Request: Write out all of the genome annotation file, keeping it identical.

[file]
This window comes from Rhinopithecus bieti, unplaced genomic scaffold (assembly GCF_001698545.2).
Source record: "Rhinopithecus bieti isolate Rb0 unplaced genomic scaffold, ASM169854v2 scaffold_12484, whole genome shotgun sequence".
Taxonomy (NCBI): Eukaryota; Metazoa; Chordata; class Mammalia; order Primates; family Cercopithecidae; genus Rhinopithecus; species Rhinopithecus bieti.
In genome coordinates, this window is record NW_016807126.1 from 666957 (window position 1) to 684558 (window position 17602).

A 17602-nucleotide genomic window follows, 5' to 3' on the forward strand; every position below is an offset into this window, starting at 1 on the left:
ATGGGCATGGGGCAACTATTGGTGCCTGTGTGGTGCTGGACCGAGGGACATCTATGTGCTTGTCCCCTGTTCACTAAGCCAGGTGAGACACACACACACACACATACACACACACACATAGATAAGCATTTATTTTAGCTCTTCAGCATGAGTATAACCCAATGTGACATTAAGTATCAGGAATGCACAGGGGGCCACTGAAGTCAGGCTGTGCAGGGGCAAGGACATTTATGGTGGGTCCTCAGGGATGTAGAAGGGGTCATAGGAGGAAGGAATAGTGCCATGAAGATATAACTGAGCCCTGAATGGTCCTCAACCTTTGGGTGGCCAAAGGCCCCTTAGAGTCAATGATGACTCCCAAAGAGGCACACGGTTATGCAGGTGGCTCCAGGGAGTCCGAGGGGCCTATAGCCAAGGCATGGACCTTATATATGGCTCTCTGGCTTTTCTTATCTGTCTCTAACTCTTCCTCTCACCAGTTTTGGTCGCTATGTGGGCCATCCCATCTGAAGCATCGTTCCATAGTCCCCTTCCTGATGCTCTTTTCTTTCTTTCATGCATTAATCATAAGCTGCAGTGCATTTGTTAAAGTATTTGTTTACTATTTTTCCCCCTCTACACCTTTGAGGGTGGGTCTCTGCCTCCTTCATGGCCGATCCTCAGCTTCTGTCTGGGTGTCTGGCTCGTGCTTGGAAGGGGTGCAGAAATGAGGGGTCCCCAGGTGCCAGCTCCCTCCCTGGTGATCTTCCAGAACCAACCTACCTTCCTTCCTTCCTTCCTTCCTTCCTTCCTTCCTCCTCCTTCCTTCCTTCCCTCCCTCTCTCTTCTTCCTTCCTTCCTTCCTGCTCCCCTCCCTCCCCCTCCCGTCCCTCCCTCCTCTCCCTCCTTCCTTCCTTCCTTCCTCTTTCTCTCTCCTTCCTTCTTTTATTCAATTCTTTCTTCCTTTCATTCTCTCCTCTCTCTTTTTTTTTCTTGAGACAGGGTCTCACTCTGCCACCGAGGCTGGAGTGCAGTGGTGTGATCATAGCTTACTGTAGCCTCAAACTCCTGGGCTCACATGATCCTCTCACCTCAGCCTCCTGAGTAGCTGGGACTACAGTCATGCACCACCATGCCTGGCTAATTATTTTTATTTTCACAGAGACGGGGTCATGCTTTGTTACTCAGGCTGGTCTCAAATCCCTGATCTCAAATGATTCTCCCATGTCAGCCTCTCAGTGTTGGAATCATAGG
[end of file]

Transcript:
This window comes from Rhinopithecus bieti, unplaced genomic scaffold (assembly GCF_001698545.2).
Source record: "Rhinopithecus bieti isolate Rb0 unplaced genomic scaffold, ASM169854v2 scaffold_12484, whole genome shotgun sequence".
Taxonomy (NCBI): Eukaryota; Metazoa; Chordata; class Mammalia; order Primates; family Cercopithecidae; genus Rhinopithecus; species Rhinopithecus bieti.
In genome coordinates, this window is record NW_016807126.1 from 666957 (window position 1) to 684558 (window position 17602).

A 17602-nucleotide genomic window follows, 5' to 3' on the forward strand; every position below is an offset into this window, starting at 1 on the left:
ATGGGCATGGGGCAACTATTGGTGCCTGTGTGGTGCTGGACCGAGGGACATCTATGTGCTTGTCCCCTGTTCACTAAGCCAGGTGAGACACACACACACACACATACACACACACACATAGATAAGCATTTATTTTAGCTCTTCAGCATGAGTATAACCCAATGTGACATTAAGTATCAGGAATGCACAGGGGGCCACTGAAGTCAGGCTGTGCAGGGGCAAGGACATTTATGGTGGGTCCTCAGGGATGTAGAAGGGGTCATAGGAGGAAGGAATAGTGCCATGAAGATATAACTGAGCCCTGAATGGTCCTCAACCTTTGGGTGGCCAAAGGCCCCTTAGAGTCAATGATGACTCCCAAAGAGGCACACGGTTATGCAGGTGGCTCCAGGGAGTCCGAGGGGCCTATAGCCAAGGCATGGACCTTATATATGGCTCTCTGGCTTTTCTTATCTGTCTCTAACTCTTCCTCTCACCAGTTTTGGTCGCTATGTGGGCCATCCCATCTGAAGCATCGTTCCATAGTCCCCTTCCTGATGCTCTTTTCTTTCTTTCATGCATTAATCATAAGCTGCAGTGCATTTGTTAAAGTATTTGTTTACTATTTTTCCCCCTCTACACCTTTGAGGGTGGGTCTCTGCCTCCTTCATGGCCGATCCTCAGCTTCTGTCTGGGTGTCTGGCTCGTGCTTGGAAGGGGTGCAGAAATGAGGGGTCCCCAGGTGCCAGCTCCCTCCCTGGTGATCTTCCAGAACCAACCTACCTTCCTTCCTTCCTTCCTTCCTTCCTTCCTTCCTCCTCCTTCCTTCCTTCCCTCCCTCTCTCTTCTTCCTTCCTTCCTTCCTGCTCCCCTCCCTCCCCCTCCCGTCCCTCCCTCCTCTCCCTCCTTCCTTCCTTCCTTCCTCTTTCTCTCTCCTTCCTTCTTTTATTCAATTCTTTCTTCCTTTCATTCTCTCCTCTCTCTTTTTTTTTCTTGAGACAGGGTCTCACTCTGCCACCGAGGCTGGAGTGCAGTGGTGTGATCATAGCTTACTGTAGCCTCAAACTCCTGGGCTCACATGATCCTCTCACCTCAGCCTCCTGAGTAGCTGGGACTACAGTCATGCACCACCATGCCTGGCTAATTATTTTTATTTTCACAGAGACGGGGTCATGCTTTGTTACTCAGGCTGGTCTCAAATCCCTGATCTCAAATGATTCTCCCATGTCAGCCTCTCAGTGTTGGAATCATAGG